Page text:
Every year The Millions does two Most Anticipated Books of the Year posts and it is one of the best bookish posts anybody does about anything. They touch on the big names, they find the hidden gems, and they organize it by month of publication. There is something so invigorating about knowing that all of these great books are still ahead of us. If you are a reader, it is not to be missed. But it also can be a bit daunting. They list dozens of books, all of which sound amazing. (And they’ve only done half the year so far!) So instead of sharing everything, I’ve picked one book a month through June as my most anticipated, all of which are available for pre-order so you can get them the day they are released.
Silence Once Begun by Jesse Ball. This one is scheduled for release in late January so I made it my February staff pick and nominated it for the IndieNext list. Jesse Ball is one of my favorite living writers and continues to baffle and amaze. In Silence Once Begun, an innocent man gambles his way into confessing to a mysterious crime. He is arrested and convicted, and yet remains almost completely silent through his whole trial and incarceration. The narrator is a journalist who interviews the man’s family and friends in an effort to understand his own deteriorating marriage. And in the end...well...what I love about Ball’s work is how slippery it is, how hard to hold it is, how mysterious it can be, even after (or especially after) you’ve finished it. Silence Once Begun is his first hardcover release and I hope it will be his break out novel.
Bark by Lorri Moore. I know. This is an obvious choice, but it is an obvious choice for a reason. If you look back through the history of the American short story, there are a few defining writers whose stories fundamentally changed how we write and read short stories and Moore is one of them. And this is her first short story collection since Birds of America, which, if you can believe it, came out fifteen years ago!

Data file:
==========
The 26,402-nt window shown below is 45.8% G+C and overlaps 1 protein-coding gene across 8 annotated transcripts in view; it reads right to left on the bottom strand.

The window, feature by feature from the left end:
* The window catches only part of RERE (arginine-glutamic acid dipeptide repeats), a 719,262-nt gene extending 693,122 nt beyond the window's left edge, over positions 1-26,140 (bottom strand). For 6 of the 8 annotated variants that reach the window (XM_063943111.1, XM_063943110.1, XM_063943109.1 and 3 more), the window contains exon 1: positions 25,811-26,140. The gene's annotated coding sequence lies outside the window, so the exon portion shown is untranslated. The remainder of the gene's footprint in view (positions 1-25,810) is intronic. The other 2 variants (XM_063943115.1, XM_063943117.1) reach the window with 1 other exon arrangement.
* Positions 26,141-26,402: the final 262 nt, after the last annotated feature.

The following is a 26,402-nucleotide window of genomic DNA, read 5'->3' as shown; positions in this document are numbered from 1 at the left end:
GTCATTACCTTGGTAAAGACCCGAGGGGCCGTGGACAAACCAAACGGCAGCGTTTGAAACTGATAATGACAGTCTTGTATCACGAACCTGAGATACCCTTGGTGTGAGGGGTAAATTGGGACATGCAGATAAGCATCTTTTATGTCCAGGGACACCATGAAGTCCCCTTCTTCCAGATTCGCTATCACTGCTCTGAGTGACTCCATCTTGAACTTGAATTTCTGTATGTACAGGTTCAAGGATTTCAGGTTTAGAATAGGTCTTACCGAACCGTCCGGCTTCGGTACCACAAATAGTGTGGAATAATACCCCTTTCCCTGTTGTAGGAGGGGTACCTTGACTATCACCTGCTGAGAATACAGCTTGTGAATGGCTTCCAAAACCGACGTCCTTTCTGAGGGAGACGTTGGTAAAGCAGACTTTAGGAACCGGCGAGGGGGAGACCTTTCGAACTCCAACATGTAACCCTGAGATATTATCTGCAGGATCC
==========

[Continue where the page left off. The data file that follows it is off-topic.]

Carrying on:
Every Day Is for the Thief by Teju Cole. Open City, his first novel, was thoughtful and cerebral; both interior and exterior; and, challenging yet accessible. I really like to recommend it to teenagers reading at a more sophisticated level; younger minds in the early stages of developing an intellectual sensibility. Every Day is for the Thief seems like it’s going to take a similar meditative approach to a different setting and set of experiences. Now that we know what to expect from Cole, I’m excited to see where he takes his unique literary voice.
Can’t and Won’t by Lydia Davis. Speaking of “a few defining writers whose stories fundamentally changed how we write and read short stories” Lydia Davis’s new collection is my most anticipated book coming out in April. Honestly, she has been writing innovative, experimental, philosophical, and beautiful stories and poems for decades... and she’s translated Flaubert... and Proust. She should really have streets named after her in cities across the country. This is her first collection since the release of her Collected Stories in 2010 (which is on your bookshelf next to the complete Flannery O’Connor, Elizabeth Bishop, and Emily Dickinson, right?). I can’t wait to find out where she has gone and what she has found since then.
Faces in the Crowd by Valeria Luiselli. Get used to hearing me talk about this book. I’ve nominated it for the IndieNext list and will make it a staff pick when it comes out. Faces in the Crowd is a subtle, sophisticated examination of identity, authenticity, and poetry. The narrator, a young married writer and mother of two, shares the struggle of writing a novel about an obscure Mexican poet and the time in her life when she became obsessed with said obscure Mexican poet. Luiselli braids these narrative currents into a brilliant meditation on the nature of creation. Translation hoax. Ghosts on the subway. The demonstrative vocabulary of a clever toddler. The mix of fact and fiction on the page and in the mind. With her first novel, Luiselli has established herself as a brilliant explorer of voice, self, and art. I read this for the Indies Introduce Debut Authors panel I was on last summer and have been dying to put it in readers' hands ever since.
My New Friend is So Fun by Mo Willems. OK, this one probably seems a little out of character, but honestly, I read every single Elephant and Piggie as soon as it comes in. They’re charming and funny without being saccharine. They’re simple and accessible without talking down to children and they deal with the real world joys and anxieties children (and booksellers) face. And, Willems even wrote a fantastic metafiction Elephant & Piggie. And now, it looks like Willems will be turning something of a corner in this installment. So, yes, though there are a ton of fantastic books coming out in June, every new Elephant & Piggie is a little dollop of joy so it’s the book I’m most anticipating for June.
Look for the second half of the year later in the Spring. Feel free to share what you’re looking forward to in the comments. (And seriously, check out The Millions list.)
- ► 2015 (19)
- ▼ 2014 (40)
- ► 2013 (39)
- ► 2012 (64)
- ► 2011 (60)
- ► 2010 (111)
- ► 2009 (89)
- ► 2008 (66)